“Ian brings considerable experience in children’s television and in new digital technology. His entrepreneurship and ability to lead is vital as we look at new possibilities for Kiwi children and how they see their stories on screen,” says Trust Chair, Janette Howe.
Ian Taylor (Ngati Kuhungunu) started his career in television on iconic shows Playschool and then Spot On. He formed his own production company Taylormade Media in 1989. Taylormade produced children’s shows such as Tiki Tiki Forest Gang, Squirt, Saturday Disney and Studio 2, which had its own interactive website Hub-TV. His company Animation Research Ltd became a leading company for its innovative graphics that tracked America Cup boats in 1992 and continues to innovate and lead the world.
The NZ Children’s Screen Trust is committed to quality local drama for NZ children of all age groups. Fittingly Ian Taylor’s company supplied award-winning graphics to the last significant drama series made for NZ children, Kaitangata Twitch in 2009.
Ian believes in the power of drama to excite children’s imaginations: “We come from a tradition of storytelling and we have such wonderful stories to tell. Our children today have access to the best content in the world. It’s just that there is very little that is truly theirs.”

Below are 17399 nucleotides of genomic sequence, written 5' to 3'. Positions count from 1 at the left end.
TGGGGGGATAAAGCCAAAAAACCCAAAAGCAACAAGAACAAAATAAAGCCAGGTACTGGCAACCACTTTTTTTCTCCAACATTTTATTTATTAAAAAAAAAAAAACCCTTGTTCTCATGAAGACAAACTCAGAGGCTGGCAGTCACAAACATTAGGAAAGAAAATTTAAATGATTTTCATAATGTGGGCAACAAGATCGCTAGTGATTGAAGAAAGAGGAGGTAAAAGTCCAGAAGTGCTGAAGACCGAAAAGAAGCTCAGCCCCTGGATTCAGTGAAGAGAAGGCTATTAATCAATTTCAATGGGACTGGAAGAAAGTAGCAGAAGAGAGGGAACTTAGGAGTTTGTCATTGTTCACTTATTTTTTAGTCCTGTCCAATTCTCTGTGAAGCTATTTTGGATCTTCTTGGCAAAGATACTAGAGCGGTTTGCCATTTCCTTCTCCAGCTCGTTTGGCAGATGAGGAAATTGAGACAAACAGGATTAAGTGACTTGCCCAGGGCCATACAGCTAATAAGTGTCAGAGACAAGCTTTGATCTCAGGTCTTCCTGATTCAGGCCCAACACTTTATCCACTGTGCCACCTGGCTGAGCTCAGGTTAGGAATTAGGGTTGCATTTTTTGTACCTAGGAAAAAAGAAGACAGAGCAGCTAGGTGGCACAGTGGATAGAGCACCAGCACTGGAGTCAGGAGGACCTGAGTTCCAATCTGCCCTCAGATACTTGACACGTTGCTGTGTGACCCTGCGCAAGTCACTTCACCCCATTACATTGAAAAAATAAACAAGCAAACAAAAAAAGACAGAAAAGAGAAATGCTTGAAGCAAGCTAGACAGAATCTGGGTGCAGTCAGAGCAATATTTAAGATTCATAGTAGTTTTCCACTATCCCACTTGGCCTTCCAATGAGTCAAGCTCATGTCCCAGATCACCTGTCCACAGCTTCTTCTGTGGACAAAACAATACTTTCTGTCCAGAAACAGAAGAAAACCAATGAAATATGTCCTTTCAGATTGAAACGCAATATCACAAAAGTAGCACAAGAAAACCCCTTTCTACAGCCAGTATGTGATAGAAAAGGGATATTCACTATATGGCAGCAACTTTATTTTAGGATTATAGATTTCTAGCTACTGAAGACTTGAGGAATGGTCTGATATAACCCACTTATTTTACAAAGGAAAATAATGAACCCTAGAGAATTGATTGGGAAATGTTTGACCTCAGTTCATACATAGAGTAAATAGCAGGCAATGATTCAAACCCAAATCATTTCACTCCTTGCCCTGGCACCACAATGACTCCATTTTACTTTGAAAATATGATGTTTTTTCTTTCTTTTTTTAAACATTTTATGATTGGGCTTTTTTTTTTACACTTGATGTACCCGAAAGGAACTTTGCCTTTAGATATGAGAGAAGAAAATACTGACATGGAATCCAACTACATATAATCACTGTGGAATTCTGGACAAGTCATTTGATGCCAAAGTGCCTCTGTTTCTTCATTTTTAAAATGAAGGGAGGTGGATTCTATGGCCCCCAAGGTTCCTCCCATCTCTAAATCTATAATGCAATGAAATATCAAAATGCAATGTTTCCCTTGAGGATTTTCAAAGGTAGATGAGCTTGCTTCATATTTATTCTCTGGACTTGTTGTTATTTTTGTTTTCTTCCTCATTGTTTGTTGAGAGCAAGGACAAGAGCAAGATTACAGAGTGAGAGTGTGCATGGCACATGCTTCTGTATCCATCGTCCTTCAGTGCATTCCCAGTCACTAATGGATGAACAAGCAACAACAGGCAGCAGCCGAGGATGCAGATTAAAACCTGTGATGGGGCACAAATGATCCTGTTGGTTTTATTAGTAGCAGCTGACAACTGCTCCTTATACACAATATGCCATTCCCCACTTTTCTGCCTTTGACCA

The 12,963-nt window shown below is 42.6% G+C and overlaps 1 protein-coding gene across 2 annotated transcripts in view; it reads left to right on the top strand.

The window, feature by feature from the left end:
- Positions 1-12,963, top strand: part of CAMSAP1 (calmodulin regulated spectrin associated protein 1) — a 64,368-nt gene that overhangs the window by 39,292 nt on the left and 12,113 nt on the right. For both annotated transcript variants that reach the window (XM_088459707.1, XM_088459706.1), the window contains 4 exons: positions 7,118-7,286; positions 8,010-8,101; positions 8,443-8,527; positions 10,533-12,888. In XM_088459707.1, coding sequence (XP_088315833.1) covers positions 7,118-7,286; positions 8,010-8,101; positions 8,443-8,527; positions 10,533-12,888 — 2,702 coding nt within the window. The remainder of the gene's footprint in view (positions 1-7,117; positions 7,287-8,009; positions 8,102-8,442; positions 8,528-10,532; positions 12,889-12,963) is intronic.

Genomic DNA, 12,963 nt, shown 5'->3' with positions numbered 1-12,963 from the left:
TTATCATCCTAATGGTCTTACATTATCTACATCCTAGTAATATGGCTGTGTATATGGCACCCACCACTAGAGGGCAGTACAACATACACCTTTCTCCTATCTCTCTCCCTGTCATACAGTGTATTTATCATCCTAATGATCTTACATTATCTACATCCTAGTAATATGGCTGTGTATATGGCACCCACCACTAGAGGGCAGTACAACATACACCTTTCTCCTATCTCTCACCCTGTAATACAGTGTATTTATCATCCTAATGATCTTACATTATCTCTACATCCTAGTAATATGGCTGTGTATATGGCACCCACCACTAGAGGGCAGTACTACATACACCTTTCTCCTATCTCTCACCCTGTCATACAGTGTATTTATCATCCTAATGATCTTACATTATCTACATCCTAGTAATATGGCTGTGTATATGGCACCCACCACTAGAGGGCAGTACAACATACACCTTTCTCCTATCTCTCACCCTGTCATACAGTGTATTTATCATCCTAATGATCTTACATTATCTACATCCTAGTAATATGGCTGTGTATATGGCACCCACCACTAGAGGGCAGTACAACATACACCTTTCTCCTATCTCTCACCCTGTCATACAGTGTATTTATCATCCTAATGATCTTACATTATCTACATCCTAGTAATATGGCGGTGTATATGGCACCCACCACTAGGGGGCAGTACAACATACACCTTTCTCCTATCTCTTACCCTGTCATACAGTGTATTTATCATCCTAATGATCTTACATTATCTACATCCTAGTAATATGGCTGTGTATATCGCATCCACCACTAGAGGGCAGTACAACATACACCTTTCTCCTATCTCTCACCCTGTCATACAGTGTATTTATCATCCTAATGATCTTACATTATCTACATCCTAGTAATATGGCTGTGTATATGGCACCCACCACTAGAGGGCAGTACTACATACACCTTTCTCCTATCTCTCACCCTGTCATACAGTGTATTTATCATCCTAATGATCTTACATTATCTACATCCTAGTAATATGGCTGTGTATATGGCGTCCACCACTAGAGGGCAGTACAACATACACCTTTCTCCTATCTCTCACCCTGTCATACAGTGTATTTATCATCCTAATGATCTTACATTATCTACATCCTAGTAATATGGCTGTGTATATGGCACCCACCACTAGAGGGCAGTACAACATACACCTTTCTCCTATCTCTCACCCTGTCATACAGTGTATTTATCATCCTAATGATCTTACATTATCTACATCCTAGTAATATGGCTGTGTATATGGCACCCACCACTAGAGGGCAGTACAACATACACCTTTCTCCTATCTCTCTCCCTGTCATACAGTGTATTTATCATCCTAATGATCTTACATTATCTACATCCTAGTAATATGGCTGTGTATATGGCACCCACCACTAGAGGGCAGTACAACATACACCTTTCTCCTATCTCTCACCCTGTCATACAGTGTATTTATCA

Ian Taylor’s addition to the Board also reflects the Screen Trust’s aim to lead when it comes to content across all screens and to ask the questions ‘where are kids watching content?’ and ‘how can we get more diverse local content to those platforms?’
“This isn’t just about television anymore. A series like Girl vs Boy that is produced for on-line delivery as well as traditional broadcast shows what can be done. We need our funding organisations to understand that they don’t need to ask permission from broadcasters to make stuff. The world has changed and our kids are leading that change. Give them great content on the screens they are watching and they will let us join them.”
Taylor also points to the amazing talent that we have in this country, young directors and producers who are already using technology to create cutting edge content.
“I have seen some remarkable content that has been created by talented young film makers. They understand the new platforms far better than we do and they are already moving beyond the traditional platforms that currently occupy this space. They changed the music industry; they will change this one as well. Our programme funders just have to catch up with them. An example of the kind of kids we should be supporting is a group of school kids from Hamilton who made a magnificent short sci-fi film called Havoc for a competition we ran a couple of years ago. If we invest in talent like this, find them ways to make New Zealand stories, not just for kiwi audiences but for an international audience, then we will have achieved something special.”